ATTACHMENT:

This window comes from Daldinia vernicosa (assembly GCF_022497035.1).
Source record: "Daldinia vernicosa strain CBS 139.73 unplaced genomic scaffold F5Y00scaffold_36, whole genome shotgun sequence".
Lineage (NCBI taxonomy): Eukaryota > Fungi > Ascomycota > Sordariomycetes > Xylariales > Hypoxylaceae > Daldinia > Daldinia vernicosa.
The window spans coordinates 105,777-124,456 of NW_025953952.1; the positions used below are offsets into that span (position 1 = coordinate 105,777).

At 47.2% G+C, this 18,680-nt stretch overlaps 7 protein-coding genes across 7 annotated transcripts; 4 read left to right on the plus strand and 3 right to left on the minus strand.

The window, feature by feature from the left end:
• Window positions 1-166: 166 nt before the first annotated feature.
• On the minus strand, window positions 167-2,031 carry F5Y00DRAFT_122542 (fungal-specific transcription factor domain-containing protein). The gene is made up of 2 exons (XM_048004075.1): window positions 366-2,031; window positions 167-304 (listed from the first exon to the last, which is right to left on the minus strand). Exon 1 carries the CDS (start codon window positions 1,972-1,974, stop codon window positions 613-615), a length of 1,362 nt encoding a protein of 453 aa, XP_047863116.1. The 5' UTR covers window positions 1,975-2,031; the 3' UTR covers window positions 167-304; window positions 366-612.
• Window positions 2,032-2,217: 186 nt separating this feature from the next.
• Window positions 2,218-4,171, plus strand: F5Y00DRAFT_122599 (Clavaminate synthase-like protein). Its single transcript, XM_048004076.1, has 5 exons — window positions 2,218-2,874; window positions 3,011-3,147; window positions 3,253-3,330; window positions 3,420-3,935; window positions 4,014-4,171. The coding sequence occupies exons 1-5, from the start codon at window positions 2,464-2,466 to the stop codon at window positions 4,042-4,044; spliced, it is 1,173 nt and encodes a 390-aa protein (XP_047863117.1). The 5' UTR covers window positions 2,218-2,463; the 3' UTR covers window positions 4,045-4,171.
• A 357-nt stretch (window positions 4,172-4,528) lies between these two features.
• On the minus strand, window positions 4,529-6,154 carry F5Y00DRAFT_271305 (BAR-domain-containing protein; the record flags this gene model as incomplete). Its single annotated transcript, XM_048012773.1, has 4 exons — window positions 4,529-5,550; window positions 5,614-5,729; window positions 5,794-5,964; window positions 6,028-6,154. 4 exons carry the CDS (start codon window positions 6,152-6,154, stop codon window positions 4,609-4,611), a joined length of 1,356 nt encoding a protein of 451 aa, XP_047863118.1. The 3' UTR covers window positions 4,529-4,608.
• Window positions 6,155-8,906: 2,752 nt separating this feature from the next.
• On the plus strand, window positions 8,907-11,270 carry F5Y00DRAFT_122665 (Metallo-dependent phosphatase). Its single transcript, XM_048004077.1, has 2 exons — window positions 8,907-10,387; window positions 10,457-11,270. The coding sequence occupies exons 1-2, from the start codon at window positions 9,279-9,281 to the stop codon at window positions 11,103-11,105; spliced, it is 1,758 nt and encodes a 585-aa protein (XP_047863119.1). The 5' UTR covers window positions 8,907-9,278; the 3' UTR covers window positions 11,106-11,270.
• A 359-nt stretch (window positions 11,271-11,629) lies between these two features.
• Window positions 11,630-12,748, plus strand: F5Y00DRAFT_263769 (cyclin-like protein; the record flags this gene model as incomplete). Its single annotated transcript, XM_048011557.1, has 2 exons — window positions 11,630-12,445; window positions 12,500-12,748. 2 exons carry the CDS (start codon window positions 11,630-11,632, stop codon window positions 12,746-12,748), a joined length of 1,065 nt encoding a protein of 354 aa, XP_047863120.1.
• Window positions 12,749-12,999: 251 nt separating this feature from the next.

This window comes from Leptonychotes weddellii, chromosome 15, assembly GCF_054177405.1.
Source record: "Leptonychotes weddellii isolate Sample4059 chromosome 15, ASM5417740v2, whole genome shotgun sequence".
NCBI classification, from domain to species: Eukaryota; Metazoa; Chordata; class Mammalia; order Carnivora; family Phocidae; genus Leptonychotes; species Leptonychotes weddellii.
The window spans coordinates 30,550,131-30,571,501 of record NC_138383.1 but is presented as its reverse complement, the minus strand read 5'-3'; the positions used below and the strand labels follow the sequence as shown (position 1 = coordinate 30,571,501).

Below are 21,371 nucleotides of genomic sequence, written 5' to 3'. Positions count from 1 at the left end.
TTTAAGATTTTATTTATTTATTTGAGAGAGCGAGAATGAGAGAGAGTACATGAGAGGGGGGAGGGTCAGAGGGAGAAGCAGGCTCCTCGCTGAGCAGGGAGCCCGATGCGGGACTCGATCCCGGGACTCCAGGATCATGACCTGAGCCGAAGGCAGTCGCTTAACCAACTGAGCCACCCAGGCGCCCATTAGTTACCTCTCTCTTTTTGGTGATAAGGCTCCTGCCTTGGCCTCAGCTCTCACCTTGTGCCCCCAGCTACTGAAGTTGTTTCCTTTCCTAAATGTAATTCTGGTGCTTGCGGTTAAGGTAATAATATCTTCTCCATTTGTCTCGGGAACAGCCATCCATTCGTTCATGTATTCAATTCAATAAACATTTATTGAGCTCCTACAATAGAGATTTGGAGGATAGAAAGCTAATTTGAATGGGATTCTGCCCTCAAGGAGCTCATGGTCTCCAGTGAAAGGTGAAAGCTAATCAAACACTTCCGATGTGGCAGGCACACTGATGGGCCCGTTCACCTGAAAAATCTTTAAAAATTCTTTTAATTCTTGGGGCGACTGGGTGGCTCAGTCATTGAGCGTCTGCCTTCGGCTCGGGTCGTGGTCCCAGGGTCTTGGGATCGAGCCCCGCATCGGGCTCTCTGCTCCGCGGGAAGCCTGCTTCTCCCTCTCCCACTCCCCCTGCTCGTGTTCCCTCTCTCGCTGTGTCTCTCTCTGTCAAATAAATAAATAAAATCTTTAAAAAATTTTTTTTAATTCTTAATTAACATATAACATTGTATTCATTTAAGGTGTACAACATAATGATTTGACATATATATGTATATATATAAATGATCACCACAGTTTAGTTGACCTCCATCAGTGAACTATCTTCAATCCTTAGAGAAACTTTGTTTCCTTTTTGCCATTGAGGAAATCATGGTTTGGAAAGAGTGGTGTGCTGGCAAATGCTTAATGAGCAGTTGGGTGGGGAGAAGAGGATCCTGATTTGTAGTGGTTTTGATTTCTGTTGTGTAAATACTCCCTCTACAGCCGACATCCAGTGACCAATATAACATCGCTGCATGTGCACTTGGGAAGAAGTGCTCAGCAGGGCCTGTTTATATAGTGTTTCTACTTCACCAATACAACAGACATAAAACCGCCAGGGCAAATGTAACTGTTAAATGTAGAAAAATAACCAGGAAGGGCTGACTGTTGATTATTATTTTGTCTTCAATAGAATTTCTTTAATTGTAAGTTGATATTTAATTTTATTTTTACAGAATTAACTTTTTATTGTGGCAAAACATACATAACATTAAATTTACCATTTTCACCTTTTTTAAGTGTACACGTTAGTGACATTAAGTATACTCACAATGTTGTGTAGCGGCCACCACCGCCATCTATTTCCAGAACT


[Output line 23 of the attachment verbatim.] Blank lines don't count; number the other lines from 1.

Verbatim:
TTTAAGATTTTATTTATTTATTTGAGAGAGCGAGAATGAGAGAGAGTACATGAGAGGGGGGAGGGTCAGAGGGAGAAGCAGGCTCCTCGCTGAGCAGGGAGCCCGATGCGGGACTCGATCCCGGGACTCCAGGATCATGACCTGAGCCGAAGGCAGTCGCTTAACCAACTGAGCCACCCAGGCGCCCATTAGTTACCTCTCTCTTTTTGGTGATAAGGCTCCTGCCTTGGCCTCAGCTCTCACCTTGTGCCCCCAGCTACTGAAGTTGTTTCCTTTCCTAAATGTAATTCTGGTGCTTGCGGTTAAGGTAATAATATCTTCTCCATTTGTCTCGGGAACAGCCATCCATTCGTTCATGTATTCAATTCAATAAACATTTATTGAGCTCCTACAATAGAGATTTGGAGGATAGAAAGCTAATTTGAATGGGATTCTGCCCTCAAGGAGCTCATGGTCTCCAGTGAAAGGTGAAAGCTAATCAAACACTTCCGATGTGGCAGGCACACTGATGGGCCCGTTCACCTGAAAAATCTTTAAAAATTCTTTTAATTCTTGGGGCGACTGGGTGGCTCAGTCATTGAGCGTCTGCCTTCGGCTCGGGTCGTGGTCCCAGGGTCTTGGGATCGAGCCCCGCATCGGGCTCTCTGCTCCGCGGGAAGCCTGCTTCTCCCTCTCCCACTCCCCCTGCTCGTGTTCCCTCTCTCGCTGTGTCTCTCTCTGTCAAATAAATAAATAAAATCTTTAAAAAATTTTTTTTAATTCTTAATTAACATATAACATTGTATTCATTTAAGGTGTACAACATAATGATTTGACATATATATGTATATATATAAATGATCACCACAGTTTAGTTGACCTCCATCAGTGAACTATCTTCAATCCTTAGAGAAACTTTGTTTCCTTTTTGCCATTGAGGAAATCATGGTTTGGAAAGAGTGGTGTGCTGGCAAATGCTTAATGAGCAGTTGGGTGGGGAGAAGAGGATCCTGATTTGTAGTGGTTTTGATTTCTGTTGTGTAAATACTCCCTCTACAGCCGACATCCAGTGACCAATATAACATCGCTGCATGTGCACTTGGGAAGAAGTGCTCAGCAGGGCCTGTTTATATAGTGTTTCTACTTCACCAATACAACAGACATAAAACCGCCAGGGCAAATGTAACTGTTAAATGTAGAAAAATAACCAGGAAGGGCTGACTGTTGATTATTATTTTGTCTTCAATAGAATTTCTTTAATTGTAAGTTGATATTTAATTTTATTTTTACAGAATTAACTTTTTATTGTGGCAAAACATACATAACATTAAATTTACCATTTTCACCTTTTTTAAGTGTACACGTTAGTGACATTAAGTATACTCACAATGTTGTGTAGCGGCCACCACCGCCATCTATTTCCAGAACT